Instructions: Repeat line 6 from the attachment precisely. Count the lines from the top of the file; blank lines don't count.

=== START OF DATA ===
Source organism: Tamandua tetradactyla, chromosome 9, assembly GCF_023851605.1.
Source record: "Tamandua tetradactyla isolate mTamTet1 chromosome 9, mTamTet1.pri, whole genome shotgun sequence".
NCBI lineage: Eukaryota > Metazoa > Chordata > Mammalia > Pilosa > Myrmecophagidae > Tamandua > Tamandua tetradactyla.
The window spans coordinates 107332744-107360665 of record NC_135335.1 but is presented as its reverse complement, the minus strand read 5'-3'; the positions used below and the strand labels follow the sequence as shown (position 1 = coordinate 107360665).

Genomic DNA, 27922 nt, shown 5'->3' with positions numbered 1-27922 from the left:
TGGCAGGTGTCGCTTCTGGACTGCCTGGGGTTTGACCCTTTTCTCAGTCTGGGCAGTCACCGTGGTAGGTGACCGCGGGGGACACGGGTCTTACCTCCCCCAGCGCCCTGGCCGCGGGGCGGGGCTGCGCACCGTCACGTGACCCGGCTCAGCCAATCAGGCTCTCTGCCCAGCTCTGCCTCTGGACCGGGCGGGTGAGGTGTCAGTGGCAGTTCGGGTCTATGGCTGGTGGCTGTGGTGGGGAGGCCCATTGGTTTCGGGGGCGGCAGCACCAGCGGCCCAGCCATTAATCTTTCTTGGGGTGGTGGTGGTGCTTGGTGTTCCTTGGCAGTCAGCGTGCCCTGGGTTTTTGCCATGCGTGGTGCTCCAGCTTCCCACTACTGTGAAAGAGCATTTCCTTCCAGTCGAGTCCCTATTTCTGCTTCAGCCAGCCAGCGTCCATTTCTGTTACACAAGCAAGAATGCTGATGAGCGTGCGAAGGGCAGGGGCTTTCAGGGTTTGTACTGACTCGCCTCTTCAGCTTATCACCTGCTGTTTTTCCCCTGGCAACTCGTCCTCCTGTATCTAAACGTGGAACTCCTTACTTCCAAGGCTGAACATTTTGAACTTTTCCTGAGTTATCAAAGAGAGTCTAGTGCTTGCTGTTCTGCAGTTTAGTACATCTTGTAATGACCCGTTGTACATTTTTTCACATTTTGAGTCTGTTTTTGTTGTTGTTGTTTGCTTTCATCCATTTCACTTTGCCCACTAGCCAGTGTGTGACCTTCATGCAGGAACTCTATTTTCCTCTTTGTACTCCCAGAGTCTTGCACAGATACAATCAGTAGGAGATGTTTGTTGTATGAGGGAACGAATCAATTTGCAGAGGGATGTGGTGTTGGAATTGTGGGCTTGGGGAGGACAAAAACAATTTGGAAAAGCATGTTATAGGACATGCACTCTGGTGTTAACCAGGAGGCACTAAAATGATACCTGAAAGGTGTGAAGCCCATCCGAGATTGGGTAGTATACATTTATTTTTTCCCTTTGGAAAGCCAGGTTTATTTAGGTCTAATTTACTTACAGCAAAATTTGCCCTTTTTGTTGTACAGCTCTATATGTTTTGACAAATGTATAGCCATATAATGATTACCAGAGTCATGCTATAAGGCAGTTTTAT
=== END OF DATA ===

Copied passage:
TGGCAGGTGTCGCTTCTGGACTGCCTGGGGTTTGACCCTTTTCTCAGTCTGGGCAGTCACCGTGGTAGGTGACCGCGGGGGACACGGGTCTTACCTCCCCCAGCGCCCTGGCCGCGGGGCGGGGCTGCGCACCGTCACGTGACCCGGCTCAGCCAATCAGGCTCTCTGCCCAGCTCTGCCTCTGGACCGGGCGGGTGAGGTGTCAGTGGCAGTTCGGGTCTATGGCTGGTGGCTGTGGTGGGGAGGCCCATTGGTTTCGGGGGCGGCAGCACCAGCGGCCCAGCCATTAATCTTTCTTGGGGTGGTGGTGGTGCTTGGTGTTCCTTGGCAGTCAGCGTGCCCTGGGTTTTTGCCATGCGTGGTGCTCCAGCTTCCCACTACTGTGAAAGAGCATTTCCTTCCAGTCGAGTCCCTATTTCTGCTTCAGCCAGCCAGCGTCCATTTCTGTTACACAAGCAAGAATGCTGATGAGCGTGCGAAGGGCAGGGGCTTTCAGGGTTTGTACTGACTCGCCTCTTCAGCTTATCACCTGCTGTTTTTCCCCTGGCAACTCGTCCTCCTGTATCTAAACGTGGAACTCCTTACTTCCAAGGCTGAACATTTTGAACTTTTCCTGAGTTATCAAAGAGAGTCTAGTGCTTGCTGTTCTGCAGTTTAGTACATCTTGTAATGACCCGTTGTACATTTTTTCACATTTTGAGTCTGTTTTTGTTGTTGTTGTTTGCTTTCATCCATTTCACTTTGCCCACTAGCCAGTGTGTGACCTTCATGCAGGAACTCTATTTTCCTCTTTGTACTCCCAGAGTCTTGCACAGATACAATCAGTAGGAGATGTTTGTTGTATGAGGGAACGAATCAATTTGCAGAGGGATGTGGTGTTGGAATTGTGGGCTTGGGGAGGACAAAAACAATTTGGAAAAGCATGTTATAGGACATGCACTCTGGTGTTAACCAGGAGGCACTAAAATGATACCTGAAAGGTGTGAAGCCCATCCGAGATTGGGTAGTATACATTTATTTTTTCCCTTTGGAAAGCCAGGTTTATTTAGGTCTAATTTACTTACAGCAAAATTTGCCCTTTTTGTTGTACAGCTCTATATGTTTTGACAAATGTATAGCCATATAATGATTACCAGAGTCATGCTATAAGGCAGTTTTAT